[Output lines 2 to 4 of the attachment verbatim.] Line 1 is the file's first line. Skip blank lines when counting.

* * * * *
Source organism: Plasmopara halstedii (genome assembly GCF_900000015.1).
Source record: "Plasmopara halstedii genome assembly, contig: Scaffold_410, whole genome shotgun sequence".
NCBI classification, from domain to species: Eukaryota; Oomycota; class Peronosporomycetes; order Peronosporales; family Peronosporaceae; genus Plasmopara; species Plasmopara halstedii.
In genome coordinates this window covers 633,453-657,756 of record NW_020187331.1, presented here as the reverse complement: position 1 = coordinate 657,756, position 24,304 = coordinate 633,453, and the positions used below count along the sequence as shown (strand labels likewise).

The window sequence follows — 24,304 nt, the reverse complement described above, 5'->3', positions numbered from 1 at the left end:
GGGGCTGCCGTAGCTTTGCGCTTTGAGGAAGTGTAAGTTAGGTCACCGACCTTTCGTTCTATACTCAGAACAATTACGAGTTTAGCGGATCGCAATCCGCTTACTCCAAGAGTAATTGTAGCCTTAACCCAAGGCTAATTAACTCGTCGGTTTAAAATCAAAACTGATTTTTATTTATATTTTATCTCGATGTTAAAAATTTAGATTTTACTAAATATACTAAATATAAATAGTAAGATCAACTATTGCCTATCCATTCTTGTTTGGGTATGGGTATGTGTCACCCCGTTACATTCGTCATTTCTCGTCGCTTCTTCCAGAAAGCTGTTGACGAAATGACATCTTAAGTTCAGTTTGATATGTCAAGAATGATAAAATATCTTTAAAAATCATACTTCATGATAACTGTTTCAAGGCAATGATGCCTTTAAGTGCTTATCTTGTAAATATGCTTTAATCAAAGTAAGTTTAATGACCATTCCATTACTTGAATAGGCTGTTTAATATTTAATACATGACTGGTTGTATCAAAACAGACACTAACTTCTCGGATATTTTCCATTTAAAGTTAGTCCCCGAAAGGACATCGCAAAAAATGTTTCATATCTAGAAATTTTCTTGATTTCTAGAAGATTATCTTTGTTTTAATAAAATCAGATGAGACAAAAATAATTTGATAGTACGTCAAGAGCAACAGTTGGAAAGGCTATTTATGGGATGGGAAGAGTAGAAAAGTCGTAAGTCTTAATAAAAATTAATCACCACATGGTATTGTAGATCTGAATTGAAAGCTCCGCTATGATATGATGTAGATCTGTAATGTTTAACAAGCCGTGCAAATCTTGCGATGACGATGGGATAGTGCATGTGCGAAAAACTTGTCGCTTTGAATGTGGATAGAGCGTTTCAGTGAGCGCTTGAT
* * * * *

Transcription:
Source record: "Plasmopara halstedii genome assembly, contig: Scaffold_410, whole genome shotgun sequence".
NCBI classification, from domain to species: Eukaryota; Oomycota; class Peronosporomycetes; order Peronosporales; family Peronosporaceae; genus Plasmopara; species Plasmopara halstedii.
In genome coordinates this window covers 633,453-657,756 of record NW_020187331.1, presented here as the reverse complement: position 1 = coordinate 657,756, position 24,304 = coordinate 633,453, and the positions used below count along the sequence as shown (strand labels likewise).